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Trustee Area Maps Topic of GUSD Meeting

Posted by on Apr 7th, 2016 and filed under Glendale, News. You can follow any responses to this entry through the RSS 2.0. You can skip to the end and leave a response. Pinging is currently not allowed.

By Charly SHELTON

Glendale Unified School District is switching from an at-large elected school district to a trustee area elected school district. There have been reports at the monthly school board meetings, there have been community meeting public forums where concerned community members and parents were invited to share their thoughts on the redistricting process, there have been, as GUSD Chief Business and Financial Officer Robert McEntire pointed out, ample attempts to get the word out through online information and announcements or advertisements in several newspapers in multiple languages. There are two more events for the public to voice its opinion, either in praise of or dissent to any of the proposed trustee area maps, before they are locked in for the next three years of elections. The lines will be redrawn in 2021 based on the new demographic information gathered in 2020 census. Until then, these lines will serve as the trustee area boundaries for the residents of the district to elect their GUSD Board of Education members.

One of the two remaining events in the process was an official public forum held at the monthly GUSD board meeting on Tuesday.

The meeting began with the annual rotation of officers on the board of education, moving Dr. Armina Gharpetian into the president’s position and Nayiri Nahabedian into the vice president slot. Then the board went into closed session for almost three hours, returning to the regular meeting over an hour after the scheduled time. When the meeting resumed, the call for the public forum was met with no response. Two speaker cards had been turned in but both speakers had not waited around to approach the board.

The presentation from Justin Levitt of the National Demographics Corporation, the firm hired to draw the districting maps, gave an overview of the results from the series of four community forums held throughout Glendale and La Crescenta in March, and answered some questions from the board.

“We look at our city, we are made up of 65 different languages, even though we have four or five major groups in our community,” said Board Member Greg Krikorian. “It’s important [that we remember the reason for switching from an at-large electing district to a trustee area electing district] is to get diversity in the elections, but it wasn’t to hurt our communities and our neighborhood schools. For me, I’m for the future for our community.”

The recent community forums gave some insight to the feelings of the members of the public who attended. The forums gathered between 40-45 attendees total across the meetings and at each meeting the four proposed maps were discussed and opinions collected through the dot voting system. Guests were given four dots to place on their favorite maps and then were asked to share why they made that choice. Map A received the most “best map” dots, which is the most clearly divided map. Map D, which splits the Crescenta Valley down the middle and groups each half with other parts of Glendale, received the second most “best map” dots but also the most “worst map” dots by far. This led to a suggestion to create a fifth map, Map E, that would combine aspects of the top two voted maps from the forums.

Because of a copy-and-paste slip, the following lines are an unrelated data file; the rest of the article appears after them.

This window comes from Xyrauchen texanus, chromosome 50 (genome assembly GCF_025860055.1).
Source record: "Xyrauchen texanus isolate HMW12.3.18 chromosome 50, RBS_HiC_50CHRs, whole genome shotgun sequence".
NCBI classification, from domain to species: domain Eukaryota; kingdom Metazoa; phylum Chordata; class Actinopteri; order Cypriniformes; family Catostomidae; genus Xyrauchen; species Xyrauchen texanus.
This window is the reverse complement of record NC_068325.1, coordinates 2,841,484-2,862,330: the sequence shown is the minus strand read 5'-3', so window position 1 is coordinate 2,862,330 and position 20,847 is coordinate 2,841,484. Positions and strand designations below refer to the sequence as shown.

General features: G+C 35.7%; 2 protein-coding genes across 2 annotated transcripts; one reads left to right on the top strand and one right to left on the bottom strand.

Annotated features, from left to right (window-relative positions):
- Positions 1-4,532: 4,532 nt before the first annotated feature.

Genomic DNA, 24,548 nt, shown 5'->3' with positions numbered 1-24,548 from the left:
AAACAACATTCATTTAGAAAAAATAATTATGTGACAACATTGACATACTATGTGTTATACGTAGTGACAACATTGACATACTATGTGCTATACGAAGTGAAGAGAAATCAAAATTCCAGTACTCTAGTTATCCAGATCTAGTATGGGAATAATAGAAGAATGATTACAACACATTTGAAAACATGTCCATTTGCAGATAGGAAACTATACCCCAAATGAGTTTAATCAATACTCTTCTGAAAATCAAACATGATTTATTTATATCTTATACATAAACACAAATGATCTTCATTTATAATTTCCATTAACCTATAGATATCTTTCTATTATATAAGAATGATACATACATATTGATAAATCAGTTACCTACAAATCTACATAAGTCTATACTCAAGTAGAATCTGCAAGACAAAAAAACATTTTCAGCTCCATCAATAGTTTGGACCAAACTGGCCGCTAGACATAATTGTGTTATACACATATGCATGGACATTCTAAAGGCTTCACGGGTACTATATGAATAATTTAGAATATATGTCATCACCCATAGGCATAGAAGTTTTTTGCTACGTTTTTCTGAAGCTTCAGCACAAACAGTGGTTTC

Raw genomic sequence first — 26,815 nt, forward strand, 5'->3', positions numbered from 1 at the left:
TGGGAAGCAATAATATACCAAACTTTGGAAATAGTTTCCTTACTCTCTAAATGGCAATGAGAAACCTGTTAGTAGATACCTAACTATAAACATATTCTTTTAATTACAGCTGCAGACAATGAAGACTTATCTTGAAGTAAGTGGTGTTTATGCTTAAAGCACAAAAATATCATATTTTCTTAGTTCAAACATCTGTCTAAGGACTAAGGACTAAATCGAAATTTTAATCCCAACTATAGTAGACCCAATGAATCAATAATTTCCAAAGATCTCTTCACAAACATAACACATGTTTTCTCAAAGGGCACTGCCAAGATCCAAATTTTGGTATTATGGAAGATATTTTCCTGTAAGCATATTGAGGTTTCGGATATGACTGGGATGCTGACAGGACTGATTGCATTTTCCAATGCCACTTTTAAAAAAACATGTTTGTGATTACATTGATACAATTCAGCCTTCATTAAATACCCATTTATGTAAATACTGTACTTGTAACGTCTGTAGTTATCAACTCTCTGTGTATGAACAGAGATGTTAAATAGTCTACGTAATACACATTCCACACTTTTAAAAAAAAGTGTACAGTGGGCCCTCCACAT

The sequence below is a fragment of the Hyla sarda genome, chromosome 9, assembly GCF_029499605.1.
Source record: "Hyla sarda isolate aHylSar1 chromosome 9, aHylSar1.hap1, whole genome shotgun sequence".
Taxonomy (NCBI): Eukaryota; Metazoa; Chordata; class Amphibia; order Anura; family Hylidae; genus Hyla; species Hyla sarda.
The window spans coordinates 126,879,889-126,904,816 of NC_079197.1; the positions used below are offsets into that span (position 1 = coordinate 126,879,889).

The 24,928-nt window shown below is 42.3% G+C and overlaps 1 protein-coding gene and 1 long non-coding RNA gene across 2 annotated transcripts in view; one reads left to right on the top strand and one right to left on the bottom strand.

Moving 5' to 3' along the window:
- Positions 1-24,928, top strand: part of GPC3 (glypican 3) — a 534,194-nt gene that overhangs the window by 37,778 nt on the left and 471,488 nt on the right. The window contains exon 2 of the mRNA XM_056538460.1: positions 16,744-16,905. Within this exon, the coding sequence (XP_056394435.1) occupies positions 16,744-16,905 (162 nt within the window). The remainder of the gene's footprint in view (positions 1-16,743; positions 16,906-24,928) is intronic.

“There were two individuals who requested us to look at this particular variation,” Levitt said, “so we created a proposal that drew in the bottom two districts, four and five, from Plan A, and we looked at continuing the northern half, the northern three districts, more or less the same as in Plan D. So the boundary up north becomes the city boundary, literally, between Glendale and La Crescenta, and the southern two districts, as I mentioned before, are simply those of Plan A drawn in to the bottom part of the map.”

But just as the splitting of CV was polarizing at the community forums, it also had polarizing effects during the board’s discussion.

“When [NDC] first presented maps A, B and C to us, I liked those,” Krikorian said. “I’d like to see a merger of the three in some way or form because the big calling throughout this whole process was that the CV community wanted to have a voice, too. Crescenta Valley, Montrose wanted a voice. And by looking at those maps, in all the elections I ran in, which I ran in five, the CV candidate running would always have a hard time winning. Now if we split that area in half, I see it as very difficult, personally, to ever get a CV person up there.”

There will be a final public forum at the next board meeting on April 19 when, at the end of the discussion, the board will select the preferred map before it is officially adopted at the board meeting on May 3.

For more information on the trustee area voting conversion, visit GUSD.net.

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